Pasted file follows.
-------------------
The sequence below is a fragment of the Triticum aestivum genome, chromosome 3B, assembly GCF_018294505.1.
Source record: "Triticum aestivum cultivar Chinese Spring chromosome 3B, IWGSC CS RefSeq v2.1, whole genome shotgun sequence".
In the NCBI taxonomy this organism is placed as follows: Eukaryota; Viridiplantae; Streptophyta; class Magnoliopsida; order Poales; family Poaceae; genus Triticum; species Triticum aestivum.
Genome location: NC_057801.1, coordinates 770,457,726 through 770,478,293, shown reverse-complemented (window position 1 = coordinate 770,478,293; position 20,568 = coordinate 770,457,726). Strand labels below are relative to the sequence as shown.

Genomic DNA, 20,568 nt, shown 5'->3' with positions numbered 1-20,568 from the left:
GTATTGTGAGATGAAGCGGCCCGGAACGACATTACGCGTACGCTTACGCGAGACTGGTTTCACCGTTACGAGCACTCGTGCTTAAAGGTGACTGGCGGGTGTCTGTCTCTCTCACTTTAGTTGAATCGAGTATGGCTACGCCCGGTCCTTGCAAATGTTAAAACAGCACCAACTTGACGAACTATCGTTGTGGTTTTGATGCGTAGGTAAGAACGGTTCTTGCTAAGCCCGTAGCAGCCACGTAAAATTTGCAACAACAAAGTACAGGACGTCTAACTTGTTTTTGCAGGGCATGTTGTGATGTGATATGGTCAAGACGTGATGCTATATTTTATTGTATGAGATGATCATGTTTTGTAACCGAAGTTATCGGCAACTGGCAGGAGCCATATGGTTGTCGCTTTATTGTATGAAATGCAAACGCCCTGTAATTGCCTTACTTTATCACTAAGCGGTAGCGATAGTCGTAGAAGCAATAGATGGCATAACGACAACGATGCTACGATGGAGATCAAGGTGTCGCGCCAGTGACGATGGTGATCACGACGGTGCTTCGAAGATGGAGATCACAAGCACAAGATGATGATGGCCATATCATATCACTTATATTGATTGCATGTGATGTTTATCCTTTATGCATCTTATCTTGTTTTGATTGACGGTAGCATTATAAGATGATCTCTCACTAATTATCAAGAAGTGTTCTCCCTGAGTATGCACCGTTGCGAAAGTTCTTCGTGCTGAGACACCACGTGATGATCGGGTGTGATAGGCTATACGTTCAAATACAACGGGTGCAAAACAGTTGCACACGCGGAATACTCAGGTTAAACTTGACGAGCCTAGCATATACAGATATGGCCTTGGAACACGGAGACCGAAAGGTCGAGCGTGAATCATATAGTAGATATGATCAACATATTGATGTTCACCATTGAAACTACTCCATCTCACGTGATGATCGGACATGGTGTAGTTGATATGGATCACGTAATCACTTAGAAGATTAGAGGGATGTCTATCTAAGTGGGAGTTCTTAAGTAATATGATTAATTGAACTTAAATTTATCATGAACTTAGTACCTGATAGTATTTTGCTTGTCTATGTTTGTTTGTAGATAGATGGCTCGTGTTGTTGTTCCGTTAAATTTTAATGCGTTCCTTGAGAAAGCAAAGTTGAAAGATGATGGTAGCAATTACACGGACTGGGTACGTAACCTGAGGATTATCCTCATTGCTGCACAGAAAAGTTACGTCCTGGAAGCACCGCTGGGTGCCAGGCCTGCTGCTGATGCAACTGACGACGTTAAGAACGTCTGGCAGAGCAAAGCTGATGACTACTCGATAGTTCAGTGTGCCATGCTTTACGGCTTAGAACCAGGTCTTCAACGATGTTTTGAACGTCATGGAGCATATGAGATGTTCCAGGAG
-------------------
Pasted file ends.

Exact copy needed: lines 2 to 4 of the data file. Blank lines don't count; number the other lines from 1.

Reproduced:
Source record: "Triticum aestivum cultivar Chinese Spring chromosome 3B, IWGSC CS RefSeq v2.1, whole genome shotgun sequence".
In the NCBI taxonomy this organism is placed as follows: Eukaryota; Viridiplantae; Streptophyta; class Magnoliopsida; order Poales; family Poaceae; genus Triticum; species Triticum aestivum.
Genome location: NC_057801.1, coordinates 770,457,726 through 770,478,293, shown reverse-complemented (window position 1 = coordinate 770,478,293; position 20,568 = coordinate 770,457,726). Strand labels below are relative to the sequence as shown.